Sex education failing say high school students

Almost half of surveyed year 10 to 12 students believe the sex ed instruction they received was either irrelevant or only somewhat relevant to their lives, with one in 10 saying they had received no sex education at all.

Almost half of surveyed year 10 to 12 students believe the sex ed instruction they received was either irrelevant or only somewhat relevant to their lives, with one in 10 saying they had received no sex education at all.

Teenagers say sex education in schools is inadequate, uses ''scare tactics'' and focuses too much on biology instead of issues such as the emotional challenges of relationships, sexual pleasure and consent.

Almost half of year 10 to 12 students believe the instruction they received was either irrelevant or only somewhat relevant to their lives, with one in 10 saying they had received no sex education at all.

Some complained of a ''tick the box'' approach, as teachers rushed through classes, fixating on how not to get pregnant or catch a disease, and giving little advice on navigating sexual relationships in the modern age.

Many felt the system was designed only for heterosexual students, with 66 per cent of those polled in the 2013 National Survey of Australian Secondary Students and Sexual Health, saying the teaching provided virtually no information for gay and lesbian young people.

The survey found that six per cent of students are attracted to those of the same sex, and 11 per cent expressed attraction for both genders. In 2008 only 1 per cent of students identified as same-sex attracted, suggesting young gay people feel more comfortable coming out.

Respondents said sex education should reflect sexuality diversity. One said: ''My school didn’t talk about safe sex for lesbian, bisexual, gay and transgender people, and as a result I know a few same sex attracted girls who are under the impression that they don’t have to worry about getting STIs (sexually transmitted infections) from having sex with other girls.''

Another said the teaching was, ''done through more of a biological lens and taught us about STI prevention and anatomy but did not include important topics such as communication with partners, different relationship dynamics, unusual circumstances or actually getting pleasure from sex''.

Lead author Anne Mitchell from La Trobe University said that given the study showed 43 per cent of teenagers were getting their sexuality information from school sex education classes, it was important the teaching was delivering a broad spectrum of advice, not just information on sexually transmitted infections. However, she said it was concerning that while only 2.5 per cent had been diagnosed with an STI, many were still not using protection.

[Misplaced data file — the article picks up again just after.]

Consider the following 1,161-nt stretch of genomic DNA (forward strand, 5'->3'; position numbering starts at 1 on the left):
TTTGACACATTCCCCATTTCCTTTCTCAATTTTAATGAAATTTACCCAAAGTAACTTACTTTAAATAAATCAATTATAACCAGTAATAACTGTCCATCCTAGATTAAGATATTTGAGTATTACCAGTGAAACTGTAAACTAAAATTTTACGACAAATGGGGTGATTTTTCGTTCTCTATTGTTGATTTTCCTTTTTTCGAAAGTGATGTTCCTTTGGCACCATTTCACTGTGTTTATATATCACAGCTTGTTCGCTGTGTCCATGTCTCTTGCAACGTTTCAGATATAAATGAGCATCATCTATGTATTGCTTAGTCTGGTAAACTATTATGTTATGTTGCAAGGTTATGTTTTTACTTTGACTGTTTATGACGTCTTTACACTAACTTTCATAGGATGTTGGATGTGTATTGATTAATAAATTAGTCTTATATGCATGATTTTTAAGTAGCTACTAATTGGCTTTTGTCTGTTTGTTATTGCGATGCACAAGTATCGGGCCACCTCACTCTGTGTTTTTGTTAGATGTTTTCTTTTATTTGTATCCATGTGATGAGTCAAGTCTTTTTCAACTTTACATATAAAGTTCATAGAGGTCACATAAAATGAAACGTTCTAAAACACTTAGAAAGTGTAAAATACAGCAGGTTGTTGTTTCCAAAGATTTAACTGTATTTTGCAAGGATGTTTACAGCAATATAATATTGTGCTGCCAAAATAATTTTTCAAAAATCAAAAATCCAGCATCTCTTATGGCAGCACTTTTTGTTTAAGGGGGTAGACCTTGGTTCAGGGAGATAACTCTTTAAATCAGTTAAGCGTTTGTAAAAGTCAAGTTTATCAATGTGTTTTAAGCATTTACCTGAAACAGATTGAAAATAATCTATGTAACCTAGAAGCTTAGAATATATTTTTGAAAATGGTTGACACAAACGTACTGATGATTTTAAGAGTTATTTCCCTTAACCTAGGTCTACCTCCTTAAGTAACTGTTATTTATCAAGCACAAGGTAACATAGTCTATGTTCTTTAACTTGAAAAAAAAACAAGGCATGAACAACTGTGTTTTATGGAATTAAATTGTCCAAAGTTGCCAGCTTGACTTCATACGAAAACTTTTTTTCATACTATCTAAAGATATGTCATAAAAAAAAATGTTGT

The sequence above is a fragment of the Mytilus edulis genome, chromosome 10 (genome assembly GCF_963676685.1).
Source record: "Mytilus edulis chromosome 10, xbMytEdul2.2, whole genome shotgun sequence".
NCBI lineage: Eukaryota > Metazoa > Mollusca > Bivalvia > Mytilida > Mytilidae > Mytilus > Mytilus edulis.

Forty-one per cent of young people did not use a condom when they last had sex, compared to 31 per cent in the 2008 poll. However, when condoms were readily available 86 per cent of sexually active students said they used them.

''One of our main aims is to get kids having safe sex, this is an ongoing concern but if condoms were more readily available for young people condom use would be higher so we need to look at them being available in the family home and in schools and youth health clinics, particularly rural kids who often have quite a lot of trouble buying them in local outlets,'' Professor Mitchell said.

Students gave their feedback either through an online or printed survey. One student said of their sex education: ''It was basically scare tactics - ‘why not just wait? If you don’t you’ll get diseased and die.''

Another said: ''All of the information I have found has not been through school. Nothing on sexuality, pleasure, contraception other than condoms/the pill ... I had to research everything myself so that I didn’t end up pregnant, diseased or in serious pain.''

One in five said they did not receive enough information on the importance of consent in sexual relationships.

The finding comes after The Sunday Age last month revealed educators and researchers want a radical overhaul of Australia’s sex education system, saying it is leaving young people ill-equipped to negotiate the complexities of sexual relationships.

They called for more information on consent, pornography and sexting to help teenagers deal with the modern sexual environment.

The story Sex education failing say high school students first appeared on The Sydney Morning Herald.

Smartphone
Tablet - Narrow
Tablet - Wide
Desktop